I wasn’t expecting the experience that was the unboxing of Oaté, a hard scoop ice cream collection. Taken aback, by the sliver of metallic package, I opened it to reveal a sexy black tin which housed their plant-based desserts. Never tasting oat milk ice cream, nor understanding how one gets milk out of oats, my expectations were low.  I decided to do the taste test with my big sister. She has a discerning palate; plus, my first job, at age 15, was at Baskin-Robbins 31 Flavors—so, aficionado here. I figured my sister and I could dislike the ice cream as a team. (Note: I wanted to like it. The brand is Black owned, female-owned. But oat milk ice cream—I don't know.)

I took the pint called Taste of Freedom; my sister had Blush Cake. Sis gasps, “This is the best ice cream I’ve ever had in my my life.” I respond to the creamy, lush taste in the same vein, “This is the only ice cream I ever want.” Whipped. Indeed.

Courtney Blagrove, and Zan B. R., are radical ice cream makers. The sisters own NYC's first oat milk ice cream shop—Whipped Urban Dessert Lab, located in the city's Lower East Side. 

Made Ya Lick: Zan B.R. and Courtney Blagrove own NYC's first oat milk ice cream shop. Image: courtesy of Whipped Urban Dessert Lab

Zan, a lawyer with an extensive background in research, replies to our query of why an oat milk ice cream shop, “We noticed a lack of a good plant-based substitute for ice cream. We found that a lot of individuals are either lactose-intolerant or are have lactose sensitivities.”  

The artisanal confectioners sense of compassion don't stop with their hard and soft serve delights. Courtney and Zan are on a mission for BIPOCs to achieve equality in fair hiring standards for executive and mangers in the culinary industry. On their IG page, they make this powerful statement:

“Whipped is a women and Black-owned business and we urge you to stand against racism and not fuel the system of inequality by turning away. Overt and covert acts of racism occur every day in America and the current documentation is simply a partial unmasking of the everyday struggles experienced by Black people.”

The cones at Whipped are created to conjure the feeling of being a kid again. Image: Instagram/urbandessertlab.

Coming from a “people eat with their eyes first” point-of-view, the presentation is unique, fun, and even photogenic. “Social media is a huge part of spreading the word of our business and people love posting something colorful and vibrant," shares Zan. "It really makes the page pop."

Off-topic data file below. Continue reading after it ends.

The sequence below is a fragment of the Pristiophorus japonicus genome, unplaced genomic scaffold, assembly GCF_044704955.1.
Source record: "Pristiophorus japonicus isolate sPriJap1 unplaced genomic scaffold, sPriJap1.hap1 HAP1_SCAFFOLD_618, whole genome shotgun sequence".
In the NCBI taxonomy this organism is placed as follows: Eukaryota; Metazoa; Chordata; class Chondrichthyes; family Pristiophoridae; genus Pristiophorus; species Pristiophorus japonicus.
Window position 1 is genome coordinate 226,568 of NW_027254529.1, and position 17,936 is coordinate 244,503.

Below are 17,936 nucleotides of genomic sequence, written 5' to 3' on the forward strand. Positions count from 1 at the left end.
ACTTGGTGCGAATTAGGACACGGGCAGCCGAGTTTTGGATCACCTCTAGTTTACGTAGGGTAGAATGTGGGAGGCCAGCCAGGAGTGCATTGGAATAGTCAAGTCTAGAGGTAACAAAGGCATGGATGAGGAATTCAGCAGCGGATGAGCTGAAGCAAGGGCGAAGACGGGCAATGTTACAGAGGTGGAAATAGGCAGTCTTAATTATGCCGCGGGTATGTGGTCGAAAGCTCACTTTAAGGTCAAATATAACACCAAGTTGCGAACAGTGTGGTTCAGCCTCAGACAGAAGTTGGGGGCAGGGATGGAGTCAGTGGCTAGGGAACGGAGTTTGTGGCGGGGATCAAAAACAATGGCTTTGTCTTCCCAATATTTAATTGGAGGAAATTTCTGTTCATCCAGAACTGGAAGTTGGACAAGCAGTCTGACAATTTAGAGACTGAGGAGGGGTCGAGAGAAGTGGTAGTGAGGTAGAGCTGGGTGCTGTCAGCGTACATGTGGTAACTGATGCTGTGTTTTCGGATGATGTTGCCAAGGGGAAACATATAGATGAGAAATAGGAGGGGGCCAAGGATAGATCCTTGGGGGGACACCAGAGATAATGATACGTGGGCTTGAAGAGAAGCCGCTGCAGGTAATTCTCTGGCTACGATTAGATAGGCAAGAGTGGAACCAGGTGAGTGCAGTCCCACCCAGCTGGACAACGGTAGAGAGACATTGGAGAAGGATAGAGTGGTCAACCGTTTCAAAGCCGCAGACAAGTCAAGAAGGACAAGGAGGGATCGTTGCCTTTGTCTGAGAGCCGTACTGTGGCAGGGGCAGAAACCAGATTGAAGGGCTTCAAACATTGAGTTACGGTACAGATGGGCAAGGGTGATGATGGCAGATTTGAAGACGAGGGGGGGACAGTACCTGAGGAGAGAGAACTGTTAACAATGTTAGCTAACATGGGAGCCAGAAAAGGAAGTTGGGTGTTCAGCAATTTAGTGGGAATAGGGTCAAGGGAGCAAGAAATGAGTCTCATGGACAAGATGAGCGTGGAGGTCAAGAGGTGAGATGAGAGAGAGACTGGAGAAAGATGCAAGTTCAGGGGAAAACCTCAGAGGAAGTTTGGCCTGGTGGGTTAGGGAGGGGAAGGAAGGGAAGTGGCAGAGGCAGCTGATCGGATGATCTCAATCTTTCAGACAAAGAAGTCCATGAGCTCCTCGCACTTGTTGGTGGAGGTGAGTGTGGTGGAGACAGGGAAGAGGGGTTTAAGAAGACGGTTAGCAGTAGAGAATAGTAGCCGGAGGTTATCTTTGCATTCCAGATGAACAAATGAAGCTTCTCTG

In the beginning, the business-minded siblings certainly had set-backs. Testing the waters with a small pop-up shop in Brooklyn in December 2019, they decided to create a brick-and mortar location in Manhattan, with a grand opening in February 2020. Courtney, who has a PhD in nutrition and metabolism, recalls, “The first week was great!” But the looming pandemic put everything to a halt. “People started taking shelter in place seriously in March. We were open for two weeks, and then we had to close down.”

Reopened, now they have long lines on the daily. “If you come right when we open you should have no problem getting in," confides Courtney. "Other than that, there’s a 30-minute to an hour wait.”

Nonetheless, we think it's definitely worth the wait.

"My sister and I continued our Oaté ice cream experience—scooping Malted Espresso, PB Chocolate and the Urban Dessert Lab’s version of Cookies and Crème.  After the taste test, I pointed out that there was a printing error on the pints. Refusing to believe that the women who make the best ice cream in the world would make a mistake of any kind, my sister analyzed the gold-rimmed cup and researched something online. Squinting and sure of herself, she says,”This is by design. It stands like this…”

Oate Modern Ice Creme
Flipping the cup is not only cool, it keeps the quality of the ice cream intact by preventing freezer burn. Image: Eve Abeler Photography/Whipped Urban Dessert Lab

One of the smartest traits of the Oaté pint packaging, a conversation piece unto itself, is that it stands upside down. “There’s actually a functional purpose to it," explains Courtney. "It prevents freezer burn.” What a super fresh idea.

"It’s the look. It’s the taste. It's the process of putting the ice cream together,” Zan says in reference to their "line and layer" technique. “We don’t focus on putting the topping solely on top. We line your actual cone or cup with the topping, making sure you can get the sauce or topping in the middle of enjoying it.”

Whipped Urban Dessert Lab ships nationwide, free, via goldbelly.

For more info, visit urbandessertlab.com.